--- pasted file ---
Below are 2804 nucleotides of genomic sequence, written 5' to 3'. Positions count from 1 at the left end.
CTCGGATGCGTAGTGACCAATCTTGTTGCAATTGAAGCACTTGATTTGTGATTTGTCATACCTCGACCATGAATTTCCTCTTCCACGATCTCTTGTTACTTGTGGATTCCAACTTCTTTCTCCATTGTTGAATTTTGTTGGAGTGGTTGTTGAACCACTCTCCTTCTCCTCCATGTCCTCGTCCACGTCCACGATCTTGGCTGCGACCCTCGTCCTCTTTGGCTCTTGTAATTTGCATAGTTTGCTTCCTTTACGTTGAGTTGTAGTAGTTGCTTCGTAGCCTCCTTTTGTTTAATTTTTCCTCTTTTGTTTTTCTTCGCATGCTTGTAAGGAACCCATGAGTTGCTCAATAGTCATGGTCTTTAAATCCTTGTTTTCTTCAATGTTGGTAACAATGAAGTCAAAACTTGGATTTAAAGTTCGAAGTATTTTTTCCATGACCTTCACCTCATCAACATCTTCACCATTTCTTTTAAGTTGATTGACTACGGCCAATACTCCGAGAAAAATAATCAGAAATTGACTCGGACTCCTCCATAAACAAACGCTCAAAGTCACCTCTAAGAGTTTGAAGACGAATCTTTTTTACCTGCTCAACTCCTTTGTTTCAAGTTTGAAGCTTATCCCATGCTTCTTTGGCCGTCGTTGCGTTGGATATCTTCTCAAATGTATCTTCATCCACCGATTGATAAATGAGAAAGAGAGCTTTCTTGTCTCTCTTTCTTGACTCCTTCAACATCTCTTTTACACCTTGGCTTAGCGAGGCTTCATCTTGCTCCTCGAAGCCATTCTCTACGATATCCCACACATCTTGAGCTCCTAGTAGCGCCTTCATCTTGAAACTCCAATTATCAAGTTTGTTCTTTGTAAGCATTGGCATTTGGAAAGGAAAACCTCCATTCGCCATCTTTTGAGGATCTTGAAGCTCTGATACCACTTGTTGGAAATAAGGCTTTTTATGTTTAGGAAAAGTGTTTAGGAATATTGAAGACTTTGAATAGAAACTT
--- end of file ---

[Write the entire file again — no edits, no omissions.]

Below are 2804 nucleotides of genomic sequence, written 5' to 3'. Positions count from 1 at the left end.
CTCGGATGCGTAGTGACCAATCTTGTTGCAATTGAAGCACTTGATTTGTGATTTGTCATACCTCGACCATGAATTTCCTCTTCCACGATCTCTTGTTACTTGTGGATTCCAACTTCTTTCTCCATTGTTGAATTTTGTTGGAGTGGTTGTTGAACCACTCTCCTTCTCCTCCATGTCCTCGTCCACGTCCACGATCTTGGCTGCGACCCTCGTCCTCTTTGGCTCTTGTAATTTGCATAGTTTGCTTCCTTTACGTTGAGTTGTAGTAGTTGCTTCGTAGCCTCCTTTTGTTTAATTTTTCCTCTTTTGTTTTTCTTCGCATGCTTGTAAGGAACCCATGAGTTGCTCAATAGTCATGGTCTTTAAATCCTTGTTTTCTTCAATGTTGGTAACAATGAAGTCAAAACTTGGATTTAAAGTTCGAAGTATTTTTTCCATGACCTTCACCTCATCAACATCTTCACCATTTCTTTTAAGTTGATTGACTACGGCCAATACTCCGAGAAAAATAATCAGAAATTGACTCGGACTCCTCCATAAACAAACGCTCAAAGTCACCTCTAAGAGTTTGAAGACGAATCTTTTTTACCTGCTCAACTCCTTTGTTTCAAGTTTGAAGCTTATCCCATGCTTCTTTGGCCGTCGTTGCGTTGGATATCTTCTCAAATGTATCTTCATCCACCGATTGATAAATGAGAAAGAGAGCTTTCTTGTCTCTCTTTCTTGACTCCTTCAACATCTCTTTTACACCTTGGCTTAGCGAGGCTTCATCTTGCTCCTCGAAGCCATTCTCTACGATATCCCACACATCTTGAGCTCCTAGTAGCGCCTTCATCTTGAAACTCCAATTATCAAGTTTGTTCTTTGTAAGCATTGGCATTTGGAAAGGAAAACCTCCATTCGCCATCTTTTGAGGATCTTGAAGCTCTGATACCACTTGTTGGAAATAAGGCTTTTTATGTTTAGGAAAAGTGTTTAGGAATATTGAAGACTTTGAATAGAAACTT